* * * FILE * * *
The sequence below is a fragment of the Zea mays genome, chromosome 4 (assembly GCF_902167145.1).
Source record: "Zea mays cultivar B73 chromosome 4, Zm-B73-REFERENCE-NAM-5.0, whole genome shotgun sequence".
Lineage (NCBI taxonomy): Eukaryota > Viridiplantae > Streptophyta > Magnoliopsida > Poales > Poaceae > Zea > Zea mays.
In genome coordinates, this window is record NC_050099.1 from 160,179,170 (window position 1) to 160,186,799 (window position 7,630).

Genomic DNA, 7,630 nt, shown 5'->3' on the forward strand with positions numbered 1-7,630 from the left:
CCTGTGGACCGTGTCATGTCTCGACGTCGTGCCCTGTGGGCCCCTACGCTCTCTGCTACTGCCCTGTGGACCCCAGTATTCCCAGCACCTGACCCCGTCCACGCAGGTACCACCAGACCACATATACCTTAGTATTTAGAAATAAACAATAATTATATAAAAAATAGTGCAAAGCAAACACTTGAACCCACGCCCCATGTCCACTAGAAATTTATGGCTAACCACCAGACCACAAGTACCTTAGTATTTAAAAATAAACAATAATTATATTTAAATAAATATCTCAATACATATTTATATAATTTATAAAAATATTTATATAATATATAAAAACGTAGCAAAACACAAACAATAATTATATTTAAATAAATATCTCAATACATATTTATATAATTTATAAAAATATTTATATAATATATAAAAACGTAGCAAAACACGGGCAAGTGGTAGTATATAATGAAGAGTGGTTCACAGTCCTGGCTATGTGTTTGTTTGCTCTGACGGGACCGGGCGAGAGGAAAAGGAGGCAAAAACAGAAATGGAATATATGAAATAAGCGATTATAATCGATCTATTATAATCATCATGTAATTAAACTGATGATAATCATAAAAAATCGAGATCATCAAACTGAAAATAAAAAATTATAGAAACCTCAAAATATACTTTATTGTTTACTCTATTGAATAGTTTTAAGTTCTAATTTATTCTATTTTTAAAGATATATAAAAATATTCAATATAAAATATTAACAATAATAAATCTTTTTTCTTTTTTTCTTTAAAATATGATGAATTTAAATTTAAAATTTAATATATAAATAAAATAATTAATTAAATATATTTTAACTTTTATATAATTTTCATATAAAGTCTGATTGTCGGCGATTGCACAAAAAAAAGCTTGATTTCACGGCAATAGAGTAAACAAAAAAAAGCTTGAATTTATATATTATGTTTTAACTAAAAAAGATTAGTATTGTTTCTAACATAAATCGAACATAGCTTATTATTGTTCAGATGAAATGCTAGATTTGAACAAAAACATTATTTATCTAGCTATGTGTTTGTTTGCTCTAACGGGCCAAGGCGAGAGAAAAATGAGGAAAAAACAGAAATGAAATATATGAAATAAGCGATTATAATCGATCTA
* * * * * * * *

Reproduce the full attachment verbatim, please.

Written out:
The sequence below is a fragment of the Zea mays genome, chromosome 4 (assembly GCF_902167145.1).
Source record: "Zea mays cultivar B73 chromosome 4, Zm-B73-REFERENCE-NAM-5.0, whole genome shotgun sequence".
Lineage (NCBI taxonomy): Eukaryota > Viridiplantae > Streptophyta > Magnoliopsida > Poales > Poaceae > Zea > Zea mays.
In genome coordinates, this window is record NC_050099.1 from 160,179,170 (window position 1) to 160,186,799 (window position 7,630).

Genomic DNA, 7,630 nt, shown 5'->3' on the forward strand with positions numbered 1-7,630 from the left:
CCTGTGGACCGTGTCATGTCTCGACGTCGTGCCCTGTGGGCCCCTACGCTCTCTGCTACTGCCCTGTGGACCCCAGTATTCCCAGCACCTGACCCCGTCCACGCAGGTACCACCAGACCACATATACCTTAGTATTTAGAAATAAACAATAATTATATAAAAAATAGTGCAAAGCAAACACTTGAACCCACGCCCCATGTCCACTAGAAATTTATGGCTAACCACCAGACCACAAGTACCTTAGTATTTAAAAATAAACAATAATTATATTTAAATAAATATCTCAATACATATTTATATAATTTATAAAAATATTTATATAATATATAAAAACGTAGCAAAACACAAACAATAATTATATTTAAATAAATATCTCAATACATATTTATATAATTTATAAAAATATTTATATAATATATAAAAACGTAGCAAAACACGGGCAAGTGGTAGTATATAATGAAGAGTGGTTCACAGTCCTGGCTATGTGTTTGTTTGCTCTGACGGGACCGGGCGAGAGGAAAAGGAGGCAAAAACAGAAATGGAATATATGAAATAAGCGATTATAATCGATCTATTATAATCATCATGTAATTAAACTGATGATAATCATAAAAAATCGAGATCATCAAACTGAAAATAAAAAATTATAGAAACCTCAAAATATACTTTATTGTTTACTCTATTGAATAGTTTTAAGTTCTAATTTATTCTATTTTTAAAGATATATAAAAATATTCAATATAAAATATTAACAATAATAAATCTTTTTTCTTTTTTTCTTTAAAATATGATGAATTTAAATTTAAAATTTAATATATAAATAAAATAATTAATTAAATATATTTTAACTTTTATATAATTTTCATATAAAGTCTGATTGTCGGCGATTGCACAAAAAAAAGCTTGATTTCACGGCAATAGAGTAAACAAAAAAAAGCTTGAATTTATATATTATGTTTTAACTAAAAAAGATTAGTATTGTTTCTAACATAAATCGAACATAGCTTATTATTGTTCAGATGAAATGCTAGATTTGAACAAAAACATTATTTATCTAGCTATGTGTTTGTTTGCTCTAACGGGCCAAGGCGAGAGAAAAATGAGGAAAAAACAGAAATGAAATATATGAAATAAGCGATTATAATCGATCTA